How do you handle pain? Share to show your support!
I am a 44-year-old wife, mother, stepmother, aunt, and sister. I was a single mother (my son is now 15) until I married in 2015 and gained a stepdaughter who is 17 and a stepson who is 11. I have worked since I was 17 and was a paralegal for three wonderful attorneys when I got married. I had to resign from that job in late 2015 after my migraines, which I was diagnosed with at age 15, worsened yet again. Most days, I am barely able to get out of bed and complete the necessary daily household chores, much less go to work, even part-time. I have tried so many treatments, over-the-counter, prescription, massage, and chiropractic, but I cannot get them under control.
Read more: Diapers for Migraine Headaches
I have been accused of faking the pain or making it seem worse than it really is, and have lost friends and been brushed aside by family more times than I can count, even though both sisters, a brother, and my mother suffered from them too. I had an understanding husband who never complained and offered support until a few months ago. Now I am regularly accused of being lazy and punished with emotional blackmail.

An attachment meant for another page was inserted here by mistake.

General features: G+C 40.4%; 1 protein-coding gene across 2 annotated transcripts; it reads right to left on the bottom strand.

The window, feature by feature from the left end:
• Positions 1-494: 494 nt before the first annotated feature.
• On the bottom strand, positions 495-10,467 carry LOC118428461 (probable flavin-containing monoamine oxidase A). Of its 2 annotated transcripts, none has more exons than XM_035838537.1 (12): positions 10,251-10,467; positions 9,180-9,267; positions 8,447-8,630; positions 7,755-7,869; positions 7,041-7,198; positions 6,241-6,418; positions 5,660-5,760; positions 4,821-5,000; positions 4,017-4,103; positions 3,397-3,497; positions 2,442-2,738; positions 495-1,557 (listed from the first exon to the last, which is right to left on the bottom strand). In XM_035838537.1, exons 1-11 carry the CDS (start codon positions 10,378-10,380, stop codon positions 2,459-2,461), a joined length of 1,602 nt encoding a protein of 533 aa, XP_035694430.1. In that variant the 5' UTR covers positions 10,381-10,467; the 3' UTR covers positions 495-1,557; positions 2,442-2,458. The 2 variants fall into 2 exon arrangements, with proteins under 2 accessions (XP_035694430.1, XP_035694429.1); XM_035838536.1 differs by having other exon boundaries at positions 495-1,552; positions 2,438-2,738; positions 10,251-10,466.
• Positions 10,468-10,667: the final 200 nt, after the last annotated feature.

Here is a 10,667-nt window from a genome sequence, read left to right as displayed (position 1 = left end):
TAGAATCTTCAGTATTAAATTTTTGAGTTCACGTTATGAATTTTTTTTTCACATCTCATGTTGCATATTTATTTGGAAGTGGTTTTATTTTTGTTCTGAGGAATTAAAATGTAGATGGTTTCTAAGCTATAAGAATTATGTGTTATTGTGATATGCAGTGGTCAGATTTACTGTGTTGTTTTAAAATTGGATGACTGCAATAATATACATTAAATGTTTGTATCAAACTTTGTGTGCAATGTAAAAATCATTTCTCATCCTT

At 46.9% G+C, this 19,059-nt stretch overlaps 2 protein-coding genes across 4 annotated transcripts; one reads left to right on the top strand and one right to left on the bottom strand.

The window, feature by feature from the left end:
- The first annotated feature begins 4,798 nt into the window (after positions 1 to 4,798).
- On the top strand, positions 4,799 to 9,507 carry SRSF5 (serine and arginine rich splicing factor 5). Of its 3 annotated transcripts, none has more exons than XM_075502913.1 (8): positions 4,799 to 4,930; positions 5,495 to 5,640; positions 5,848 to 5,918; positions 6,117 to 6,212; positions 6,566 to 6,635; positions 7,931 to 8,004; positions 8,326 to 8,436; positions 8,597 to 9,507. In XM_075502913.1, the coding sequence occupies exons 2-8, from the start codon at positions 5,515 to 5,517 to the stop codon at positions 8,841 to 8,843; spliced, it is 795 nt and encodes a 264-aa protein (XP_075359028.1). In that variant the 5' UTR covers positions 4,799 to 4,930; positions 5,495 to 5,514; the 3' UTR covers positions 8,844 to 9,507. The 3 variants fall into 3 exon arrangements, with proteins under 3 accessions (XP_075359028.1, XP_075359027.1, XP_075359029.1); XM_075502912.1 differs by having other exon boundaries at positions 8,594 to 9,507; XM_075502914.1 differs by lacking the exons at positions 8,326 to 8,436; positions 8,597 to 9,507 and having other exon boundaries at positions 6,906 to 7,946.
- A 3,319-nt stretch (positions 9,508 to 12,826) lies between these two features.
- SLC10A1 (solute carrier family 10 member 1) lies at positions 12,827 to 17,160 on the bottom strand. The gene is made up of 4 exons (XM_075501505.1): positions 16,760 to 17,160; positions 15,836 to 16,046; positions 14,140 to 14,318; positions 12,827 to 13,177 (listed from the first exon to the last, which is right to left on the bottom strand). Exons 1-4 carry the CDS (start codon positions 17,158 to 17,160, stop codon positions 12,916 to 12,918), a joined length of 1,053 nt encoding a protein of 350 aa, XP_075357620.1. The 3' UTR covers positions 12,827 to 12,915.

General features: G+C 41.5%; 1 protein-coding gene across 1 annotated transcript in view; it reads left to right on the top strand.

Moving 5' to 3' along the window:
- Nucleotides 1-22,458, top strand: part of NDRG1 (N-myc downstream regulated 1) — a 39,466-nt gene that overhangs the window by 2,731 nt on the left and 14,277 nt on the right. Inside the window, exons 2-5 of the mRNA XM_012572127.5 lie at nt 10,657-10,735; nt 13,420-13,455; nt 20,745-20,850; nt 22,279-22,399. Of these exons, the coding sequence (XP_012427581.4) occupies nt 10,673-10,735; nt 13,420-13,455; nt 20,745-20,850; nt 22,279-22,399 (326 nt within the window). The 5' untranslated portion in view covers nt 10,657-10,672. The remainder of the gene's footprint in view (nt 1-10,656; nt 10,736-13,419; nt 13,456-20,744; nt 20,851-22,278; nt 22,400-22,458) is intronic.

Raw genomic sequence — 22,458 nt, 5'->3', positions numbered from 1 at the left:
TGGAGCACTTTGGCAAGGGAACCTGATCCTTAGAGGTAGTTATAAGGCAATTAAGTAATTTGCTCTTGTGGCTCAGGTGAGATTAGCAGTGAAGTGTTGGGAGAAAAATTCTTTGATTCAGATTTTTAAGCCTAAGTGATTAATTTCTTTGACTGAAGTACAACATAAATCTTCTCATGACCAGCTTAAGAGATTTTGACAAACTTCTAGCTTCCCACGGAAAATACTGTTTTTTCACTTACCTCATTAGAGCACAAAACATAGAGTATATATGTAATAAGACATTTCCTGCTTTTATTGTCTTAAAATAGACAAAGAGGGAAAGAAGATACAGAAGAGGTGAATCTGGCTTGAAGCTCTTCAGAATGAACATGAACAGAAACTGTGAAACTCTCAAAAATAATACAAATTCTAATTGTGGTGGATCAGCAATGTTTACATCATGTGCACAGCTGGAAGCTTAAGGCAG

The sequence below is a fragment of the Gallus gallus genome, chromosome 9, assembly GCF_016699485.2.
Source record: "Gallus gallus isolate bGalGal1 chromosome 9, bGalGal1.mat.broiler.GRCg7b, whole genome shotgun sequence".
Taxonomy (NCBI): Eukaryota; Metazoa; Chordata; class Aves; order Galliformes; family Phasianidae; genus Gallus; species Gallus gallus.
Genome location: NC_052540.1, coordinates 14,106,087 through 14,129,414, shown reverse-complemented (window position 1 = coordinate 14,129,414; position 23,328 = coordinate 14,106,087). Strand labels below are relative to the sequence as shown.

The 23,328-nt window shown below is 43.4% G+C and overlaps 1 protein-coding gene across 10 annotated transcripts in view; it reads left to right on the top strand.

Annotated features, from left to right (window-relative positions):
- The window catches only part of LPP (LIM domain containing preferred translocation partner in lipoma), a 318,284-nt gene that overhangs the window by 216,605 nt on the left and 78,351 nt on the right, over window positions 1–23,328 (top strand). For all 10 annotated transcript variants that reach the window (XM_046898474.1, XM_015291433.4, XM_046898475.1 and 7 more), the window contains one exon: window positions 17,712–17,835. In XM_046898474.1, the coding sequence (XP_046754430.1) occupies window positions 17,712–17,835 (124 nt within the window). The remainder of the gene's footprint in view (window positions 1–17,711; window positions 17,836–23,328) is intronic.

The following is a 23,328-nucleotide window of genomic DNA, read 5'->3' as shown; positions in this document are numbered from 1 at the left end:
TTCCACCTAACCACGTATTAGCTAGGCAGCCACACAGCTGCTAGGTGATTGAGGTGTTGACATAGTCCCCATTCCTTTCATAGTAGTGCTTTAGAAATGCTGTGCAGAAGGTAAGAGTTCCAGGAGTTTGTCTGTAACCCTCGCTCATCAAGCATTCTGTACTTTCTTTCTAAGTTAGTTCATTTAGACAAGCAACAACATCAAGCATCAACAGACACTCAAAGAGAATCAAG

I share all of that to say that I have wanted to just give up these past few months, and I feel pretty worthless most days, but I am trying to be strong for myself and my family. My inspiration is my son as well as thoughts of how good our future can be if I just keep going. I pray a lot, and the migraine support groups I have joined are a great source of comfort, even on my worst days.
Read more: Migraine Life
I want to show my son, who has also been diagnosed, that things can change and get better if you persevere and fight for the best healthcare available. I will continue to fight no matter what I face and I have gained valuable knowledge and willpower from this fight. I try to find a positive side even on the worst pain days, and not be depressed or resigned because of the migraines and what they have cost me. I can only hope that I have shown my son that anything is possible and that a successful treatment will come soon.